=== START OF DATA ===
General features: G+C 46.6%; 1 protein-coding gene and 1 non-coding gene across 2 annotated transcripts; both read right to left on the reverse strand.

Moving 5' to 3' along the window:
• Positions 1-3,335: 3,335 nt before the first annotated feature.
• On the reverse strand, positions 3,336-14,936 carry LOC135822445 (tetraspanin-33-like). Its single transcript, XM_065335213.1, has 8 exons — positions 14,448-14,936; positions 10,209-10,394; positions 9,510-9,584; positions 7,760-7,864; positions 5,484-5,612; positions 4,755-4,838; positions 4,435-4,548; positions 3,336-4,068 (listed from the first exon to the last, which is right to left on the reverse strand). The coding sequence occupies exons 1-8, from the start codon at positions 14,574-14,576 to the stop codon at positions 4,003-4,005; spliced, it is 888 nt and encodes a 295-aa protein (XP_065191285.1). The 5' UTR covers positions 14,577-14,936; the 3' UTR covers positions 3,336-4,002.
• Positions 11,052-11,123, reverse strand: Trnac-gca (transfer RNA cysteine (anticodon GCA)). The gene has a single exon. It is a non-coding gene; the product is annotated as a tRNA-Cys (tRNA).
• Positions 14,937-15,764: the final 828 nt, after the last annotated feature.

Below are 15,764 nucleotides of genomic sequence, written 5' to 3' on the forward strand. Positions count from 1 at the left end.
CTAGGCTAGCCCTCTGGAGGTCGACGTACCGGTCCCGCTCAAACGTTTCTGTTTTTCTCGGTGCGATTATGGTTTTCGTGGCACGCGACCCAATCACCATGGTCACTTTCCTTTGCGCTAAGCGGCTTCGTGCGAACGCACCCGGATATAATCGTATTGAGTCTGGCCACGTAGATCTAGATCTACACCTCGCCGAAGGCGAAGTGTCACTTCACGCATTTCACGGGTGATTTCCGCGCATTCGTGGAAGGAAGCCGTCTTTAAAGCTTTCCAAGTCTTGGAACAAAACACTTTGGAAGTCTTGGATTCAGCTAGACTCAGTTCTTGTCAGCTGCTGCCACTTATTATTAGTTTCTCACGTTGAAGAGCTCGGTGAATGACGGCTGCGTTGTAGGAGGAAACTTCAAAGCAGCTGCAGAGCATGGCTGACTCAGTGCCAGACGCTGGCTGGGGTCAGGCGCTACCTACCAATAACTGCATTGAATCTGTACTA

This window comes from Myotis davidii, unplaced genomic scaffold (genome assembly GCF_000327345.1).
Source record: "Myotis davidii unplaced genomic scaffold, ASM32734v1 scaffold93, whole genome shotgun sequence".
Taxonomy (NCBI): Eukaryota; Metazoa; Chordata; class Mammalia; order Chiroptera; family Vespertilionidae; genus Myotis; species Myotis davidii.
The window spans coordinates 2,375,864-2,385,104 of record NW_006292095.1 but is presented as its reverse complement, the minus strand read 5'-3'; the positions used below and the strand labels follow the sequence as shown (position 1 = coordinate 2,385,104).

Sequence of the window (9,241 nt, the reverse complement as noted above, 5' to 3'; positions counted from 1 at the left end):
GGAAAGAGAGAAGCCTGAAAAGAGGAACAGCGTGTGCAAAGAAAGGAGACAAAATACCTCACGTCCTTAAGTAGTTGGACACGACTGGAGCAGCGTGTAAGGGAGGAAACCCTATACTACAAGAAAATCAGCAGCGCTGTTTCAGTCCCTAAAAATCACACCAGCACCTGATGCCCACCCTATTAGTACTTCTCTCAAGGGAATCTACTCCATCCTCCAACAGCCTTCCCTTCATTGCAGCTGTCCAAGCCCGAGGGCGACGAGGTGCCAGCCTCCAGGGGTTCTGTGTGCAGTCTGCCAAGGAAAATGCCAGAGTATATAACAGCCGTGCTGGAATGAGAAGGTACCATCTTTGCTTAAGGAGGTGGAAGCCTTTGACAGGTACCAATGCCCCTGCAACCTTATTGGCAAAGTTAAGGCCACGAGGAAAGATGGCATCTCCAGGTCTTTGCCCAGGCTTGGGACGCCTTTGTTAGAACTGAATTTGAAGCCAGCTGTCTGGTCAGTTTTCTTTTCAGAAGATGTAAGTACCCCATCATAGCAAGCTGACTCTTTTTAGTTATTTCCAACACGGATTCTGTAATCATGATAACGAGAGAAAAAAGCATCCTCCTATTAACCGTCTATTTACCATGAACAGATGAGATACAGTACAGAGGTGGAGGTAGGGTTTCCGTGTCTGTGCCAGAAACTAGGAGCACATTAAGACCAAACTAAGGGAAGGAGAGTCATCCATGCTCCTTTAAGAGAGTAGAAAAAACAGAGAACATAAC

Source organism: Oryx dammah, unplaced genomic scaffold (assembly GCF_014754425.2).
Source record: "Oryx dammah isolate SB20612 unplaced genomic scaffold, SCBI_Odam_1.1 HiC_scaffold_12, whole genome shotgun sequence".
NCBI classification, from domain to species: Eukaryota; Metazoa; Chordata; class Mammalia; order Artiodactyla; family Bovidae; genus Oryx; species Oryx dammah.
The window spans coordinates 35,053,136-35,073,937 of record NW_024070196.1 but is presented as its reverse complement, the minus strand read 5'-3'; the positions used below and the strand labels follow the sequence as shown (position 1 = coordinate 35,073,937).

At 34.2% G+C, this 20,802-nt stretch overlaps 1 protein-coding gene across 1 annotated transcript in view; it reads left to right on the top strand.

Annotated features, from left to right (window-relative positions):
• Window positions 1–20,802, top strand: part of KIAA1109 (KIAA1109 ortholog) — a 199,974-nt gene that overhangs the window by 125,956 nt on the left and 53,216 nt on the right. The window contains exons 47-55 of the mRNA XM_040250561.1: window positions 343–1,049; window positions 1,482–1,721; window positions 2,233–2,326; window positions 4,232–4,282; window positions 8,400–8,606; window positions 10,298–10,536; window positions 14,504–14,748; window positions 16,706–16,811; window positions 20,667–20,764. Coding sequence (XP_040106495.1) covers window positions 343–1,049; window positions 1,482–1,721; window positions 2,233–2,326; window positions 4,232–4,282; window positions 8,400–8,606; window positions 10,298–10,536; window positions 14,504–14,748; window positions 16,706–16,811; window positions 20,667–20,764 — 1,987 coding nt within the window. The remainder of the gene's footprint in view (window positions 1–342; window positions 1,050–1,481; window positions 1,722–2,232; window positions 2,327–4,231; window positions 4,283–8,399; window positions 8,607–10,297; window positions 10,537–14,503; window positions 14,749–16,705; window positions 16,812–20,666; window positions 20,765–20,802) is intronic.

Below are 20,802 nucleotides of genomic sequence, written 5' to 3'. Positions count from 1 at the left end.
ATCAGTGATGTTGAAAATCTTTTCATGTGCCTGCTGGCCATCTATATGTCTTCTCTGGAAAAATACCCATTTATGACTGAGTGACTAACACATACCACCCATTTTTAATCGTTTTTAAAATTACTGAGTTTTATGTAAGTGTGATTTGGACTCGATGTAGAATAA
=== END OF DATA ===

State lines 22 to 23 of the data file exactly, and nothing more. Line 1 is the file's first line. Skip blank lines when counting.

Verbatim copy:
Below are 20,802 nucleotides of genomic sequence, written 5' to 3'. Positions count from 1 at the left end.
ATCAGTGATGTTGAAAATCTTTTCATGTGCCTGCTGGCCATCTATATGTCTTCTCTGGAAAAATACCCATTTATGACTGAGTGACTAACACATACCACCCATTTTTAATCGTTTTTAAAATTACTGAGTTTTATGTAAGTGTGATTTGGACTCGATGTAGAATAA